Business Intelligence Software
Business intelligence software has been used to define a wide variety of applications and platforms. In fact business intelligence software often defines a group of applications and uses - rather than a specific piece of software. With business intelligence software, companies try to leverage the data that has been collected over the years to create an easy to use, easy to interact with, visual analysis model for business users. BI software then is primarily used to help business users make decisions. While this form of software application has gained a great deal of interest in the past few years, the use of business intelligence software is not new. In fact, in some form, products that allow business users to analyze, interact with and understand their data have been around since the advent of the computer itself. For the better part of its existence the business community has tried to solve the basic problem of understanding trends and making decisions based on factual information, rather than on guesses.
The Challenges of Business Intelligence Software
Business intelligence software has always allowed business people to make decisions using their collected data, thereby making the decision process faster, easier and more rooted in fact than in hope. For years the challenge of business intelligence software was that it was a costly proposition. Both in terms of initial installation and deployment, as well as in the long term, from the standpoint of cost of usage. The reasons for this are numerous, but they focus on two major areas, both related to the same challenge: business intelligence software has always relied on information that is stored in databases. Databases in use by most modern businesses are built on top of systems that use the Structured Query Language - or SQL - that were designed to provide optimal storage and retrieval of small amounts of data in one batch. For example, an accounting database might be used to store and retrieve a single invoice. Business Intelligence software, on the other hand, tries to do the opposite. It issues searches (queries) for a large volume of records in the hope of identifying useful trends.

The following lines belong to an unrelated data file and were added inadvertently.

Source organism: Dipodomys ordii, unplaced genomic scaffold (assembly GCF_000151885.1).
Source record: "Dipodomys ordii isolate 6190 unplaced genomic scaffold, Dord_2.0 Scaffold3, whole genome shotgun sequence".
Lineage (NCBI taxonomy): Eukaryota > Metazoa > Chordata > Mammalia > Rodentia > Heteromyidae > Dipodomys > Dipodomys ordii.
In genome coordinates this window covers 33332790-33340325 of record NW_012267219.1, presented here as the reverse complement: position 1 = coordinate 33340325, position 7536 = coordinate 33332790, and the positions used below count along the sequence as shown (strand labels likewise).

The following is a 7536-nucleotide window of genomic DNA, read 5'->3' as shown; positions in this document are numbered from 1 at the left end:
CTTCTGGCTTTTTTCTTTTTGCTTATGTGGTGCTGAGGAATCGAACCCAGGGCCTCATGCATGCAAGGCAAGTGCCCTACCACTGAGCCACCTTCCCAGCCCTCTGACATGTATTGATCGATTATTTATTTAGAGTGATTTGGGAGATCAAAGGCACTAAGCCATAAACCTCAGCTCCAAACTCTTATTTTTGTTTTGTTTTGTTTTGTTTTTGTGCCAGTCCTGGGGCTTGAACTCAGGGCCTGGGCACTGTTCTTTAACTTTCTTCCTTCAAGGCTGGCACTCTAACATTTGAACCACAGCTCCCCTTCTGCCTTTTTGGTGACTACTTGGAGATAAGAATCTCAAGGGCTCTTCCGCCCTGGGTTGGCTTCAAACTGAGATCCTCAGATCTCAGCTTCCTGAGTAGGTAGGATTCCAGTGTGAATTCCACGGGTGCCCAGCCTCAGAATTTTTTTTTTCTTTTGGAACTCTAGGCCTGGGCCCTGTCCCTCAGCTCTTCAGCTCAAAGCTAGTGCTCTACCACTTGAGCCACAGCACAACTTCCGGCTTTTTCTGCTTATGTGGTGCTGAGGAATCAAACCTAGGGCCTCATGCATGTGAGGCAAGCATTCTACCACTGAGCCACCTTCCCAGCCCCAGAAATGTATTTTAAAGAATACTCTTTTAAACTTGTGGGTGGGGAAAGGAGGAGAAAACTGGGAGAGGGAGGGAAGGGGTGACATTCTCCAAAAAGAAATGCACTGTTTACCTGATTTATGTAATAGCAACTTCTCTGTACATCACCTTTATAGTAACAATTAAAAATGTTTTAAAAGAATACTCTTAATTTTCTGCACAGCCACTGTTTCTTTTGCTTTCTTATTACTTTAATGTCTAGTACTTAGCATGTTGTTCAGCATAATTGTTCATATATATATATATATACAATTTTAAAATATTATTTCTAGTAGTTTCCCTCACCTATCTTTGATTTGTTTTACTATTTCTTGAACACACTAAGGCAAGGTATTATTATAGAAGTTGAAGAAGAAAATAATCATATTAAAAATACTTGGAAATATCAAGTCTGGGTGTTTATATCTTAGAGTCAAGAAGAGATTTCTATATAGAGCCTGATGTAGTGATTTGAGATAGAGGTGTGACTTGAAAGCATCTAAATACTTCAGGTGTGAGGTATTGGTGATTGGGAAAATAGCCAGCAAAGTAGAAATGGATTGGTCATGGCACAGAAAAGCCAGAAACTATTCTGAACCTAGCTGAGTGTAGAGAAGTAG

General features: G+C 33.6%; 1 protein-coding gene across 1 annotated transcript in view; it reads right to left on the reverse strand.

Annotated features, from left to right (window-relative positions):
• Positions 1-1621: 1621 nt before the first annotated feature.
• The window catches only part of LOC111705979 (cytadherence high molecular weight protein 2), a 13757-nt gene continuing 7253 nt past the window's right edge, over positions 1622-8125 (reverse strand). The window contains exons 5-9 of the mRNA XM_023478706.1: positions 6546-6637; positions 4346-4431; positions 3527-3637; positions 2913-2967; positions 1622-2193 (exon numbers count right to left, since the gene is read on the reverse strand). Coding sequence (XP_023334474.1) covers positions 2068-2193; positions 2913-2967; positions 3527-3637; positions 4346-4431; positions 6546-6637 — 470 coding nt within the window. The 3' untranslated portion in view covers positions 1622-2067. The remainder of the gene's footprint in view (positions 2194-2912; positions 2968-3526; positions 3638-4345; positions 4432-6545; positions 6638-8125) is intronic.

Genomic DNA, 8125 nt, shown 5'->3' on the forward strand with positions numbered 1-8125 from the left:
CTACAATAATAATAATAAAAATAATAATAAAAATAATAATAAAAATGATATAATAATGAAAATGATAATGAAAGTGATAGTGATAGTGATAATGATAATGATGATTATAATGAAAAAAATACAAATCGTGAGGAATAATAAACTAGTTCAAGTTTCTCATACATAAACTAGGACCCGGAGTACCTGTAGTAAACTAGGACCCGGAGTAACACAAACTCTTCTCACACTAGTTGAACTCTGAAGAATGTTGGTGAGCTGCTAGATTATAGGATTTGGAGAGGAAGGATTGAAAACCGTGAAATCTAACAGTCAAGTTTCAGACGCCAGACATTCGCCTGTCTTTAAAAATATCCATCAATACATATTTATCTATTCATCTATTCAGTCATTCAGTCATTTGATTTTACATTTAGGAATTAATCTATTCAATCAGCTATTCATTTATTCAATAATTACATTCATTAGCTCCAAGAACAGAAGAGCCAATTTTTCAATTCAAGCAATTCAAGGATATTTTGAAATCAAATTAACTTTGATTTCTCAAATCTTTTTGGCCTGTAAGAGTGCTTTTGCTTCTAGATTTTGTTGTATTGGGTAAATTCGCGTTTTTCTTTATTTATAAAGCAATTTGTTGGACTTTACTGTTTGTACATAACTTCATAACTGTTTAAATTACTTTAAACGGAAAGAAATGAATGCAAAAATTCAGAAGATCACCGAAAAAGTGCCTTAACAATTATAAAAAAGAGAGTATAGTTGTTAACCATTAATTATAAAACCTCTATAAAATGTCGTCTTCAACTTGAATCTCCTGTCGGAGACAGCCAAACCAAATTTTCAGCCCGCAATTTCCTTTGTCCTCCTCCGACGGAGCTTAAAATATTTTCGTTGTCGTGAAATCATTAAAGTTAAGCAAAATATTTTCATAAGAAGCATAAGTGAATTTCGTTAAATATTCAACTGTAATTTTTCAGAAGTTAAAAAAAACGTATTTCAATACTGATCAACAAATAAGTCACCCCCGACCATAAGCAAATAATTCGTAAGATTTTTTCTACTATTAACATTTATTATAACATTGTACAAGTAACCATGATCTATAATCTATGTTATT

Getting your Data to Business Intelligence Software
This seemingly opposite nature of goals and purposes is at the root of the cost problem. First, in the deployment stage, business intelligence software must somehow be able to access the data stores (the SQL databases) where the trend data is saved. At first blush this seems to be a simple issue. Just connect to the source database and begin reporting. The problem, however, is that because of the nature of SQL databases the process of issuing queries for large amounts of data can be complex and extremely time consuming. So much so, in fact, that a simple report query from a business intelligence software platform can bring an SQL server to near halt as it becomes busy finding records and computing the necessary results. To solve this problem the data warehouse was invented. A data warehouse sits between a business intelligence software platform and the data stores with a single goal: aggregate data and prepare data for the business intelligence software platform. Preparing data warehouses is expensive, extremely time intensive and has led to multi-billion dollar businesses whose only purpose is the creation and management of data warehouses.
Dirty Data and Business Intelligence Software
Long-term the conflicting goals of SQL databases and business intelligence software creates a second costly problem: As data is entered in an SQL database errors in data entry - be they inadvertent or otherwise - create a problem of data pollution. When viewing data in small segments (say one invoice at a time), the human brain easily and quickly "filters" the data that is not relevant on the fly and helps us make sense of relevant information. A business intelligence software platform, on the other hand, aggregates data based on hundreds, thousands, often millions of rows of data, making the task of visually discerning "clean" from "dirty" data nearly impossible.
New Trends in Business Intelligence Software
The business intelligence software industry has been working for years to try to solve both of these fundamental problems. New technologies like in-memory caching are being coupled with rediscovered ones like columnar databases to help solve the challenge of performance. As companies continue to grow the volume of data they store, using new and improved data caching and storage methods is a critical aspect of any business intelligence software implementation. The problem of solving "dirty data," however, is not as simple. Data cleansing and filtering tools help, but frequently the challenge of cleaning your data is one that must be solved before the data ever reaches the business intelligence software platform. As the industry continues to evolve we will have to address both challenges in seamless ways to help business users make the most use of their available data.